Monday, May 24, 2004

Wild unlocked goose chase

Spent a considerable amount of my spare time today looking at the Motorola V400 cell phone.
"Why the Motorola V400 when you've already decided that the Motorola V600 is the cell phone you want", you may ask.

Well, two reasons
1. The Motorola V400 is the less flashy sibling of the V600, and has all the features except Bluetooth and Video Playback
2. I could get an unlocked Motorola V400 for not much more than V600.

There is an excellent article in this month's MobilePC Magazine about GSM handsets being locked. Briefly, Cellular carriers put a lock on their GSM phones so that you cannot use a SIM card (which contains the number and carrier connection information) from another carrier in the phone. If a cell phone is unlocked, then you can put in any SIM card from any carrier. This also depends on the frequencies at which the carriers networks run - in the US it is usually 1900MHz or 800Mhz, in Europe and the rest of the world it is 900MHz or 1800Mhz. So theoretically, if you have an unlocked quad band (800/900/1800/1900MHz) GSM phone you should be able to use it anywhere in the world where there is cellular service.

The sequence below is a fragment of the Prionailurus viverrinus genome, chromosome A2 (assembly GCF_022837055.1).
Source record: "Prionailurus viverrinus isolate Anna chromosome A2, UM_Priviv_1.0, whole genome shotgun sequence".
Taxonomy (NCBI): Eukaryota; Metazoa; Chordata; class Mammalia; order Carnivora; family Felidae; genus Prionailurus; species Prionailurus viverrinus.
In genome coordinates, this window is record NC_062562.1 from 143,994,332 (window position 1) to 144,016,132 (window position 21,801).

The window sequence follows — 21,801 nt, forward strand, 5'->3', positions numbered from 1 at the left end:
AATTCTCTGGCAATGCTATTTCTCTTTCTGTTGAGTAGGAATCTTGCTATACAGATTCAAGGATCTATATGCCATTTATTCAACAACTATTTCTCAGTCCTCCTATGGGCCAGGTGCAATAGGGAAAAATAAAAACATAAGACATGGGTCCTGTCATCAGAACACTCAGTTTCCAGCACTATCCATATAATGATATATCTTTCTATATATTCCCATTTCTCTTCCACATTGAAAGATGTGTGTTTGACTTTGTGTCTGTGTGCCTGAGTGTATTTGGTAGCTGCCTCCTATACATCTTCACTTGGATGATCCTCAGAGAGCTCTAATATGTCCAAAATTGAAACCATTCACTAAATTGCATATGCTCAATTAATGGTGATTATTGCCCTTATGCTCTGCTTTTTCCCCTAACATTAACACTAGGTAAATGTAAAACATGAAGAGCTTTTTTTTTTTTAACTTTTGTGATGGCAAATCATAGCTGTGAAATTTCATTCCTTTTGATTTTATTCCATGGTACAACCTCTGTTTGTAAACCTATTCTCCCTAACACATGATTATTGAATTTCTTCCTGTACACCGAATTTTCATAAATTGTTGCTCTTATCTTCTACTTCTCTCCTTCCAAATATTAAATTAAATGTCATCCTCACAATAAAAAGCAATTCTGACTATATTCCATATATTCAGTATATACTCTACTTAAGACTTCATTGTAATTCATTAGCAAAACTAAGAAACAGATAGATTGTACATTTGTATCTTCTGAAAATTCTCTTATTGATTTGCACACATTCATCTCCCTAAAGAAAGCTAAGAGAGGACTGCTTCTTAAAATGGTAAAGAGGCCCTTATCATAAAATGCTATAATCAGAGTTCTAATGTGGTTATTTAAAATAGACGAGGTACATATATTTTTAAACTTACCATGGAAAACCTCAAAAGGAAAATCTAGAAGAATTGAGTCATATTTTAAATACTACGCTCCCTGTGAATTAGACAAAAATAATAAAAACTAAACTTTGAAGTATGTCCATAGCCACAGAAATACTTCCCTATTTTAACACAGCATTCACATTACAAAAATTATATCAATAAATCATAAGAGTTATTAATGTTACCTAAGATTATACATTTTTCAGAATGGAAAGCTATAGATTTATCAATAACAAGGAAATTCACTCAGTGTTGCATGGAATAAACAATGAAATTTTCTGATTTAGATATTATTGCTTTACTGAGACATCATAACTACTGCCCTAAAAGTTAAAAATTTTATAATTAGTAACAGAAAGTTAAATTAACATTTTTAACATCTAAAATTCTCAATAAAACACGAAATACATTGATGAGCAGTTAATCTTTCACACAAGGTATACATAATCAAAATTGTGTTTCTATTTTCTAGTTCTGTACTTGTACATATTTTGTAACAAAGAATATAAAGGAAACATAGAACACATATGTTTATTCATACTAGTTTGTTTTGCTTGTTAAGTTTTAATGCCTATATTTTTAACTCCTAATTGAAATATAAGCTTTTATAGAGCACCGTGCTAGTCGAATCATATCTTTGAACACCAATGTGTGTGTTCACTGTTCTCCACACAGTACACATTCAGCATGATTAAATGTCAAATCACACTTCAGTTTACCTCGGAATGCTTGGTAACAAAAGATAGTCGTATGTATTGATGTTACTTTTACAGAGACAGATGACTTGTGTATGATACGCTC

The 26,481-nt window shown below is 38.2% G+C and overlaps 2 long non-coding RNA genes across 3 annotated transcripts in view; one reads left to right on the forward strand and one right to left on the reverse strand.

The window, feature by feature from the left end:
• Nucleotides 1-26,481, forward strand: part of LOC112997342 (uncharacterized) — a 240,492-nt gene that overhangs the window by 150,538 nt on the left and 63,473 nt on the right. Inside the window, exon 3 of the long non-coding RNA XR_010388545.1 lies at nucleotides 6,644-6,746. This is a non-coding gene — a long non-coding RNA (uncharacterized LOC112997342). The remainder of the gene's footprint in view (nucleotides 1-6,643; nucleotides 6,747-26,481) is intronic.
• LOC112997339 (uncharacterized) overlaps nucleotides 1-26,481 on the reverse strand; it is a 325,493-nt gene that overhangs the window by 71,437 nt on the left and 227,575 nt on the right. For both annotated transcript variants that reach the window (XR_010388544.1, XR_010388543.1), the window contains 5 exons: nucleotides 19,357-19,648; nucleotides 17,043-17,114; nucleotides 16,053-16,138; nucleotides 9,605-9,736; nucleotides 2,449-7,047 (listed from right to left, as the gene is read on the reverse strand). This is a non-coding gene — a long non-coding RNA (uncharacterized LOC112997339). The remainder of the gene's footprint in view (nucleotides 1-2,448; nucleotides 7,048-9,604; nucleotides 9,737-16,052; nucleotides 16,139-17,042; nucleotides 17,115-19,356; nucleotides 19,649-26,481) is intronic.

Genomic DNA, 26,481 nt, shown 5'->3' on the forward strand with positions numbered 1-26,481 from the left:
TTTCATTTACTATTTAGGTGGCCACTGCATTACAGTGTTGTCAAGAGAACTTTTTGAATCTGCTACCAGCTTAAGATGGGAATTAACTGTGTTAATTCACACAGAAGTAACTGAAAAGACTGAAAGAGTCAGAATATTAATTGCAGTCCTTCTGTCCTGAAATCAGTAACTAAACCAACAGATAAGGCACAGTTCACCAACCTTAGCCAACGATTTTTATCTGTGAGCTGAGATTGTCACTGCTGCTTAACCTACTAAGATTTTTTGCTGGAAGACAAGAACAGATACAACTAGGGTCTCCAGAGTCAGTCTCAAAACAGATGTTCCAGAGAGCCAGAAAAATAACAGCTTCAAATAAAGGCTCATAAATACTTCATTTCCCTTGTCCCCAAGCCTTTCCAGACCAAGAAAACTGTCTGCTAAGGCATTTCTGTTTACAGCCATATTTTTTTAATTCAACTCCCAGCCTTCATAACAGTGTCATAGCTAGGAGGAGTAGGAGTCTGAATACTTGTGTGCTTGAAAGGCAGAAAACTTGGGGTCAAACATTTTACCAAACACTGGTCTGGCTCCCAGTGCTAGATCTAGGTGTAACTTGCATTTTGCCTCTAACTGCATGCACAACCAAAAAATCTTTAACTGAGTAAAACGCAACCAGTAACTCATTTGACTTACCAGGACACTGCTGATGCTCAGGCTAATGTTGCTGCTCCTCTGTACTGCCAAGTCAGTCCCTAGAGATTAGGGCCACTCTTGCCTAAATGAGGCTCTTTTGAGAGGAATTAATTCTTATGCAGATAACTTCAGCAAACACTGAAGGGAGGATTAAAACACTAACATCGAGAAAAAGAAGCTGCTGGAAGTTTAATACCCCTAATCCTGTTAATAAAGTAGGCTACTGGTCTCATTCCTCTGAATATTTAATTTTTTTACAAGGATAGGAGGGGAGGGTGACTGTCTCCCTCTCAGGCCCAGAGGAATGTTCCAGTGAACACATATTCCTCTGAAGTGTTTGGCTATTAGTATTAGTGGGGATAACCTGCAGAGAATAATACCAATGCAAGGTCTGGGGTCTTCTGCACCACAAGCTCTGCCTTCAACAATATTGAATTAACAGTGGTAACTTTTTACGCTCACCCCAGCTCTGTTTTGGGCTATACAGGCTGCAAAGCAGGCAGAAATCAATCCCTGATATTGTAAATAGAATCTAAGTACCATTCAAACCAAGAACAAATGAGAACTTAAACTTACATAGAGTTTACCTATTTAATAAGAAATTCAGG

Of course, my wild unlocked goose chase was that although I could get an unlocked Motorola V400 cell phone, in the NY area I can only use it on one other carrier, T-Mobile. (I'm deliberately excluding Cingular, which is acquiring AT&T Wireless.) Anyway, on my other T-Mobile cell phone my reception around where I live varies from not good to non-existent, so what's the point of getting an unlocked GSM phone? I already have an old Ericsson T28 World phone which is unlocked and which I use on overseas trips.

Footnote: Other than the above complaint about reception I'm satisfied, even impressed with T-Mobile, since there customer service is quite good. Also, if you have had a phone with them for a certain period of time, you can phone their Customer Service and ask for the phone to be "SIM unlocked". AT&T Wireless and Cingular need to learn that this is more likely to keep customers rather than drive them away.

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